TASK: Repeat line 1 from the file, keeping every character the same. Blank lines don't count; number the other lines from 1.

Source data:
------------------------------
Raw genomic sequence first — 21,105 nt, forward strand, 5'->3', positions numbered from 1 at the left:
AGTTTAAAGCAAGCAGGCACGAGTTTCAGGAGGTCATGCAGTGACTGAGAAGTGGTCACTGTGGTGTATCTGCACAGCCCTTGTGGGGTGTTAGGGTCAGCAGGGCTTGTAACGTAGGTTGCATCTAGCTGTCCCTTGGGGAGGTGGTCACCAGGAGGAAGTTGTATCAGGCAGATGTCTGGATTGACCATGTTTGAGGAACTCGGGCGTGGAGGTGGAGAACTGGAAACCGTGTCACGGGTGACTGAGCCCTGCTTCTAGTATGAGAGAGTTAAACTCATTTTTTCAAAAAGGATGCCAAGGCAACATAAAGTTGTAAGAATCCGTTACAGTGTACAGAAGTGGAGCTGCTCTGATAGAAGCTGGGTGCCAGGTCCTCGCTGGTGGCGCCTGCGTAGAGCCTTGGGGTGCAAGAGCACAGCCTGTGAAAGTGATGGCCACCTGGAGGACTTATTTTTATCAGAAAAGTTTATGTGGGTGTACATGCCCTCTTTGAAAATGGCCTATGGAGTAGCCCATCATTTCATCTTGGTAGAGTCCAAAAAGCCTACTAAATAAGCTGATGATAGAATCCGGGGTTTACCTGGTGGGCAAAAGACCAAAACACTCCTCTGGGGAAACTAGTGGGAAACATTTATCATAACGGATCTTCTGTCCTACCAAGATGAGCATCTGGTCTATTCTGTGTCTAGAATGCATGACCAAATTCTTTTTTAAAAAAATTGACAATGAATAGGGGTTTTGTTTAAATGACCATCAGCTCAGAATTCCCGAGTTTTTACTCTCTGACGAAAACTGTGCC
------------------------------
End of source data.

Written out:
Raw genomic sequence first — 21,105 nt, forward strand, 5'->3', positions numbered from 1 at the left: